Anselme Baud at 8,5000 meters, first descent of Yalung Kang, Nepal in 1983
It's in the Blood
When Christopher Baud was a child he wasn’t aware he had a famous father. Christopher is the son of Anselme, a 71-year old ski pioneer from Chamonix, France. Of all the extreme descents in his career, Anselme is perhaps best known for being the first (along with Daniel Chauchefoin and Yves Détry) to ski the Mallory Line off the north face of the Aiguille du Midi. He has been an alpinist, guide, and teacher for over forty years, dedicating his life to the mountains. His son has followed in his footsteps and it’s not hard to see why.
Now, at 34-years old, Christopher is an elite mountain guide and instructor, and a new father himself. This season, Christo, as he is known by his friends, will be wearing Aztech Mountain’s Hayden 3-Layer shell jacket and pant on the Mont Blanc Massif and the other mountains that surround Chamonix. We caught up with the charming Chamonard on our most recent trip to the Alps to talk about the state of the sport and growing up ski famous.
Christopher Baud in Chamonix, France
What was it like to grow up with a legendary ski mountaineer father?
When I was a kid, I never realized my dad was a ski legend. I became aware of it later in life, in my teenage years, as my dad took me out with his clients mountain guiding, backcountry skiing or even traveling… These moments turned out to be beautiful lessons for my future occupation as a mountain guide!
Looking back at it, it is only now that I realize how lucky I am. Unconsciously or not, people tend to expect more of me, specifically because I am the son of “Anselme Baud.”
Anselme and Christopher Baud at approximately 7,900 meters on Cho Oyu, Nepal in 2007
How did you come to the sport yourself?
As a kid, I was ski jumping and cross-country skiing before focusing exclusively on competitive alpine racing. I was a FIS competitor for four years until I was 19 years old. It was a great school for teaching important life values, but I started needing more freedom and exposure to the great outdoors which I couldn’t satisfy anymore while competing. As I was living in Chamonix, I felt the urge to explore our mountains, getting to know them better and opening new horizons for myself… Naturally, I slowly started climbing up and going down mountains, in every season of the year, until it allowed me to pass the mountain guide test.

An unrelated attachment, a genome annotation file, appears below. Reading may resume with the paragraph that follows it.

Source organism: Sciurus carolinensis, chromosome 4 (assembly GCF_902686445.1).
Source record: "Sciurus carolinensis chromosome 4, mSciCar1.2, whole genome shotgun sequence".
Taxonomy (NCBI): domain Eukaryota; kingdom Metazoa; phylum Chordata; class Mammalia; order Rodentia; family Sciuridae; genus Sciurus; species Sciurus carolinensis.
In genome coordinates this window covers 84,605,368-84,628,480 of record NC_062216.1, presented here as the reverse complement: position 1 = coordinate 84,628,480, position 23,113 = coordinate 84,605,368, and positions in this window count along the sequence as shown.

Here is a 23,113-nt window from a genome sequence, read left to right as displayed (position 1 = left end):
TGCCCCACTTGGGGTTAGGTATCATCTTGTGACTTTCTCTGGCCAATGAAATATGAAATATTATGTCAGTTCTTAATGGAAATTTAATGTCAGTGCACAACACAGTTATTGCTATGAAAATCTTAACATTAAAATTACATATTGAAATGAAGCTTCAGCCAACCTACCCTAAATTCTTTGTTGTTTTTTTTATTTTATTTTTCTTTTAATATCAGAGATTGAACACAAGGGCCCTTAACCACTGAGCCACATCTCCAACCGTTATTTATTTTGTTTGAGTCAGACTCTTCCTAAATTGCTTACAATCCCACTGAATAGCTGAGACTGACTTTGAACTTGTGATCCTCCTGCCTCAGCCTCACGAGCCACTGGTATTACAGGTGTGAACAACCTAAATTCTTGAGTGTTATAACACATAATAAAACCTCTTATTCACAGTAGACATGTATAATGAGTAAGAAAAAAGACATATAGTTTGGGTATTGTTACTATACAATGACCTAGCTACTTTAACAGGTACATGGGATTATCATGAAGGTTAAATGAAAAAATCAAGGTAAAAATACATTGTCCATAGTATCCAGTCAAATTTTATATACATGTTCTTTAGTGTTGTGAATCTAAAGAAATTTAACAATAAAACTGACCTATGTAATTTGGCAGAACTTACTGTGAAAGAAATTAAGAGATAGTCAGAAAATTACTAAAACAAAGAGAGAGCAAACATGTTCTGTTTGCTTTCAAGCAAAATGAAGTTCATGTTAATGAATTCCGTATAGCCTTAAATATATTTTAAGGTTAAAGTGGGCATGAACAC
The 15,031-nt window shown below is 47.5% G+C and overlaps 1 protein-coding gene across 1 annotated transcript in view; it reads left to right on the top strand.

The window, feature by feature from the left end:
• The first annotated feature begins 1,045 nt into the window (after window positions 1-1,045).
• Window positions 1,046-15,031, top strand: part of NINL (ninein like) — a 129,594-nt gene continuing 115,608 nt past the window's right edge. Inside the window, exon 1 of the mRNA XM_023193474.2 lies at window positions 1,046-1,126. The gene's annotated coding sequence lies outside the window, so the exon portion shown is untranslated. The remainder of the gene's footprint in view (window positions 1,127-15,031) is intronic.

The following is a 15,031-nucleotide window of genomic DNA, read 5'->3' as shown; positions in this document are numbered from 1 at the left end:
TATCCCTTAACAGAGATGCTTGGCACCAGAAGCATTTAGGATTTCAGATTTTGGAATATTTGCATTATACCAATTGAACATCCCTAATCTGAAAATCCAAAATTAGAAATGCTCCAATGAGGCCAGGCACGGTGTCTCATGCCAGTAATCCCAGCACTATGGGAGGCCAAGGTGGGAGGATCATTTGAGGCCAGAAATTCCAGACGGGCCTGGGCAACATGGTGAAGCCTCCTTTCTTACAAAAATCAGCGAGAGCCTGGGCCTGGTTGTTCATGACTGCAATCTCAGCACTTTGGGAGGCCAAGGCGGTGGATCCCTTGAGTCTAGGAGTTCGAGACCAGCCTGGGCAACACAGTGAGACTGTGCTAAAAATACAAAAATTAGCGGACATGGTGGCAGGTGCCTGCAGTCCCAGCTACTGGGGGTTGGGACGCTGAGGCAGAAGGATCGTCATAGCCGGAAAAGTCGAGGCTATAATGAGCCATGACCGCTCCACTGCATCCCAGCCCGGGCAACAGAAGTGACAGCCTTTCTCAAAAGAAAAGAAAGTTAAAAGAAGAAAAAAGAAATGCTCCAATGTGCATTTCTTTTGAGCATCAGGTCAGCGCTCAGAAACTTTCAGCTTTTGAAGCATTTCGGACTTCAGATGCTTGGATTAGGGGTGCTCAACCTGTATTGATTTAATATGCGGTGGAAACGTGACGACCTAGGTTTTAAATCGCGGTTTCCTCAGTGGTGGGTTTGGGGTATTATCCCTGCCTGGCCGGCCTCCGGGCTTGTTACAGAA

In my opinion, alpinism is greater than a sport. There are no grounds for competition. It is a deeper connection with nature.
What do you think about the evolution of lightweight gear? How has it changed the sport?
More comfort allows for greater distances and longer expeditions—as long as the idea of lightweight doesn’t come at the expense of efficiency! I am convinced there is a limit to the notion of lightweight! At a practical level, it is easier for us today than it was for prior generations. Lightweight gear helps us go faster and, therefore, allows us to beat records… Globally, lightweight gear has expanded possibilities for more people.
Tell us about the crystals. How did you get into crystal hunting?
In the Mont-Blanc massif, quartz crystal hunting is an ancient tradition. The alpinism pioneers went chamois hunting and “crystal picking.” I have always loved minerals, but I was 19-years old when a friend brought me crystal hunting for the first time. It instantly became a passion. Looking for a 13- to 18-million-year old geological treasure hidden on granite walls is a different way to experience the mountain. As we take unconventional routes, go through places where sometimes no humans have set foot, it is a way of connecting with the primitive adventures the first alpinists once experienced.
It is a childlike quest for a fabulous treasure. With one difference: it is a game for adults only as it can quickly become very dangerous! Despite the obsession, the concern of survival is real. It is always with great joy that we pick these gifts the mountains present us and carry them down without damaging them. They are the mountains’ heart!
When the Baud’s ski together, where do they go? Do you have any special places or traditions?
When I was younger, I would often go backcountry skiing with my dad or my family. We would do the classic, but, nevertheless, incredible Vallée Blanche, with a stop at the Refuge du Requin (Shark Hut) to eat our picnic…
Today, we are still able to get out together with clients who became family friends. It is always a pleasure to listen to my dad’s stories and lessons and to enjoy his unique and flawless style.
Like that beautiful powder day last winter, when we were on the Vallée Blanche together with our family friends. On our way down, I was taking some pictures of them when I suddenly noticed that my dad had been skiing with touring boots, wide open, in walk mode!
However, neither the quality of his tracks nor his control and pleasure seemed to be hampered by it.